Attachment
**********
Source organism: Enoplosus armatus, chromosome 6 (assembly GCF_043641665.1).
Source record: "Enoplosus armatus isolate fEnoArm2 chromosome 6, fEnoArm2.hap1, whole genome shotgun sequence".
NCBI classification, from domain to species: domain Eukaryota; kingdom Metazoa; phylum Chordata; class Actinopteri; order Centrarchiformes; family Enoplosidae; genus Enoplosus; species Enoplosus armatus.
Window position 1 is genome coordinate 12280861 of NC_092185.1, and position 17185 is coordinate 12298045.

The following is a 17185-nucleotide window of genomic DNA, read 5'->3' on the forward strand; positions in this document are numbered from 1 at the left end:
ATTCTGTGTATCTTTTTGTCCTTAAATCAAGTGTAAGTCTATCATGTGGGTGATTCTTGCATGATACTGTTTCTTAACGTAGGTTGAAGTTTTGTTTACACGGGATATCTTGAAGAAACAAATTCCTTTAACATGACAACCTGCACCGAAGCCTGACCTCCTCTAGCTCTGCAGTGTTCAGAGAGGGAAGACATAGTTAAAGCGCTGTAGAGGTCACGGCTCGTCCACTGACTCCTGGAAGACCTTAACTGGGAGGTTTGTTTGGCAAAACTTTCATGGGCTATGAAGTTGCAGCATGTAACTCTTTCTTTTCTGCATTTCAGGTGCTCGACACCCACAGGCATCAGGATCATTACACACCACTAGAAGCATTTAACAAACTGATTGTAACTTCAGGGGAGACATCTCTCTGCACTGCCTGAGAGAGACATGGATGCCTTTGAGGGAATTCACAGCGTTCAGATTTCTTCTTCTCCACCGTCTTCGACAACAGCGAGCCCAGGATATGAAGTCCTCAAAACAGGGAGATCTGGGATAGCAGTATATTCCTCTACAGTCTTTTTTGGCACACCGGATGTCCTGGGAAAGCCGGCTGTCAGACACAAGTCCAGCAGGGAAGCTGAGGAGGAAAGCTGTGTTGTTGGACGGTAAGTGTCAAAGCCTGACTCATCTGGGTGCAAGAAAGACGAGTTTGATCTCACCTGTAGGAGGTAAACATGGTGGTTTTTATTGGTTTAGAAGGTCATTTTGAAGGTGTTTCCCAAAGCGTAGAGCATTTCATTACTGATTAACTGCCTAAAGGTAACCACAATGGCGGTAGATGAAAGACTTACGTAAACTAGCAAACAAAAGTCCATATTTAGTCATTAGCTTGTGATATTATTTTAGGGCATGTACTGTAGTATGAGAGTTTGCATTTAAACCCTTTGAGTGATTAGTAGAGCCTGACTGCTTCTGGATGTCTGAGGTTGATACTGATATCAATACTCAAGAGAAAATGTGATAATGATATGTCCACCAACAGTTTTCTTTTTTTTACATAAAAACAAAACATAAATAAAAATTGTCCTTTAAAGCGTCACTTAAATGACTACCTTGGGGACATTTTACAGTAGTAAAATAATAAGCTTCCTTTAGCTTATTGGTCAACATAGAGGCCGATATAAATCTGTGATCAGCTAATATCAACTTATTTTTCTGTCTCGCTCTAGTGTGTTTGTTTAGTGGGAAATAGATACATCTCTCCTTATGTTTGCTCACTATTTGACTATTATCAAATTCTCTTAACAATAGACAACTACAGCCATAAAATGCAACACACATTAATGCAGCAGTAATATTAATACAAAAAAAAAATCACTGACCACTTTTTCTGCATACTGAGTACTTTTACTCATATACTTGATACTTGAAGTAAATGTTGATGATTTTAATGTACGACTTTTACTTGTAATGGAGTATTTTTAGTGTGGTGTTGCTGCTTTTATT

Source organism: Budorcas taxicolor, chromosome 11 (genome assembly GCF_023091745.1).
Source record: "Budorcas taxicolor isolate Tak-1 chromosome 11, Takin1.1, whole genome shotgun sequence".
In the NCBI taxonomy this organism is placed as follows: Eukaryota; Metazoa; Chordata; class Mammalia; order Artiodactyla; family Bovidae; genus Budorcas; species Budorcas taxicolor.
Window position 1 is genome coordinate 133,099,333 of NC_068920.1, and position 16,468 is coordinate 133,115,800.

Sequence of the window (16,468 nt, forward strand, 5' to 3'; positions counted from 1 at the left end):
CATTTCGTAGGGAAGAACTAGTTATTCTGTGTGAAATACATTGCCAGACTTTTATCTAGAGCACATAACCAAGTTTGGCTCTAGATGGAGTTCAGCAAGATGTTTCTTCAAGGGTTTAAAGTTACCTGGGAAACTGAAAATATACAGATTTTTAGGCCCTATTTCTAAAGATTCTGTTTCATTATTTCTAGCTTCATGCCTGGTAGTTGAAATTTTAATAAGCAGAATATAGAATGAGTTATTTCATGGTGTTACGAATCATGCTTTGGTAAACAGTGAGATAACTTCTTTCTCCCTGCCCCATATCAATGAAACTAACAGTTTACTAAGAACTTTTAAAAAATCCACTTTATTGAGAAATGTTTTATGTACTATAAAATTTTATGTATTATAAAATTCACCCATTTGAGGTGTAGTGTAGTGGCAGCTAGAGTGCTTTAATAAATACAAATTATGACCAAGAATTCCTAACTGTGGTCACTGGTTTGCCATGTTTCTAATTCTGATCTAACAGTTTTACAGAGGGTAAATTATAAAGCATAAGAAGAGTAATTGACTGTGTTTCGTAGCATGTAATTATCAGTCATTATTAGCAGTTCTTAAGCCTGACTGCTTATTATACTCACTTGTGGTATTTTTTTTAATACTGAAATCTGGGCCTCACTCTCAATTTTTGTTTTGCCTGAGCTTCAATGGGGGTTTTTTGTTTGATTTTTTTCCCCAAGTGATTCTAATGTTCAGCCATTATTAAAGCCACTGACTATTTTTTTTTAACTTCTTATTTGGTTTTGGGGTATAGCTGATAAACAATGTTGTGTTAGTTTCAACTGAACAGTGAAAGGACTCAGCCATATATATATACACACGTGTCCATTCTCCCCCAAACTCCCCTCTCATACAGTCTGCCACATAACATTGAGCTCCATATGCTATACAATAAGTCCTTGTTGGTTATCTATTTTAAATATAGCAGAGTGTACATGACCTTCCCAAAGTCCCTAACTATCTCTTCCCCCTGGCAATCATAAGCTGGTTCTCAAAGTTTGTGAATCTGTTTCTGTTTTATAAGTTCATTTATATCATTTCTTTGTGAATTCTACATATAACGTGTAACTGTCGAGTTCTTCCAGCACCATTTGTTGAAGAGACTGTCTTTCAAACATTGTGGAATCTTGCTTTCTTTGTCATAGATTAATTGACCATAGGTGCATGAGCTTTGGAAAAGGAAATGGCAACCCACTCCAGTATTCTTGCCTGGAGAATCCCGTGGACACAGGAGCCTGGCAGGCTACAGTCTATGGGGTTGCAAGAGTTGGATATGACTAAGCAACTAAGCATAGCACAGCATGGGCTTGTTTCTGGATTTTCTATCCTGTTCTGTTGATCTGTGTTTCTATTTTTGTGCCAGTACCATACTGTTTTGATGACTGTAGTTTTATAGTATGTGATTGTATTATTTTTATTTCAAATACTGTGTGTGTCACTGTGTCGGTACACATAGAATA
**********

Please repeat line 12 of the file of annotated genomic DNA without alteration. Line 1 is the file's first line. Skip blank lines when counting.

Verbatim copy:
CATTTCGTAGGGAAGAACTAGTTATTCTGTGTGAAATACATTGCCAGACTTTTATCTAGAGCACATAACCAAGTTTGGCTCTAGATGGAGTTCAGCAAGATGTTTCTTCAAGGGTTTAAAGTTACCTGGGAAACTGAAAATATACAGATTTTTAGGCCCTATTTCTAAAGATTCTGTTTCATTATTTCTAGCTTCATGCCTGGTAGTTGAAATTTTAATAAGCAGAATATAGAATGAGTTATTTCATGGTGTTACGAATCATGCTTTGGTAAACAGTGAGATAACTTCTTTCTCCCTGCCCCATATCAATGAAACTAACAGTTTACTAAGAACTTTTAAAAAATCCACTTTATTGAGAAATGTTTTATGTACTATAAAATTTTATGTATTATAAAATTCACCCATTTGAGGTGTAGTGTAGTGGCAGCTAGAGTGCTTTAATAAATACAAATTATGACCAAGAATTCCTAACTGTGGTCACTGGTTTGCCATGTTTCTAATTCTGATCTAACAGTTTTACAGAGGGTAAATTATAAAGCATAAGAAGAGTAATTGACTGTGTTTCGTAGCATGTAATTATCAGTCATTATTAGCAGTTCTTAAGCCTGACTGCTTATTATACTCACTTGTGGTATTTTTTTTAATACTGAAATCTGGGCCTCACTCTCAATTTTTGTTTTGCCTGAGCTTCAATGGGGGTTTTTTGTTTGATTTTTTTCCCCAAGTGATTCTAATGTTCAGCCATTATTAAAGCCACTGACTATTTTTTTTTAACTTCTTATTTGGTTTTGGGGTATAGCTGATAAACAATGTTGTGTTAGTTTCAACTGAACAGTGAAAGGACTCAGCCATATATATATACACACGTGTCCATTCTCCCCCAAACTCCCCTCTCATACAGTCTGCCACATAACATTGAGCTCCATATGCTATACAATAAGTCCTTGTTGGTTATCTATTTTAAATATAGCAGAGTGTACATGACCTTCCCAAAGTCCCTAACTATCTCTTCCCCCTGGCAATCATAAGCTGGTTCTCAAAGTTTGTGAATCTGTTTCTGTTTTATAAGTTCATTTATATCATTTCTTTGTGAATTCTACATATAACGTGTAACTGTCGAGTTCTTCCAGCACCATTTGTTGAAGAGACTGTCTTTCAAACATTGTGGAATCTTGCTTTCTTTGTCATAGATTAATTGACCATAGGTGCATGAGCTTTGGAAAAGGAAATGGCAACCCACTCCAGTATTCTTGCCTGGAGAATCCCGTGGACACAGGAGCCTGGCAGGCTACAGTCTATGGGGTTGCAAGAGTTGGATATGACTAAGCAACTAAGCATAGCACAGCATGGGCTTGTTTCTGGATTTTCTATCCTGTTCTGTTGATCTGTGTTTCTATTTTTGTGCCAGTACCATACTGTTTTGATGACTGTAGTTTTATAGTATGTGATTGTATTATTTTTATTTCAAATACTGTGTGTGTCACTGTGTCGGTACACATAGAATA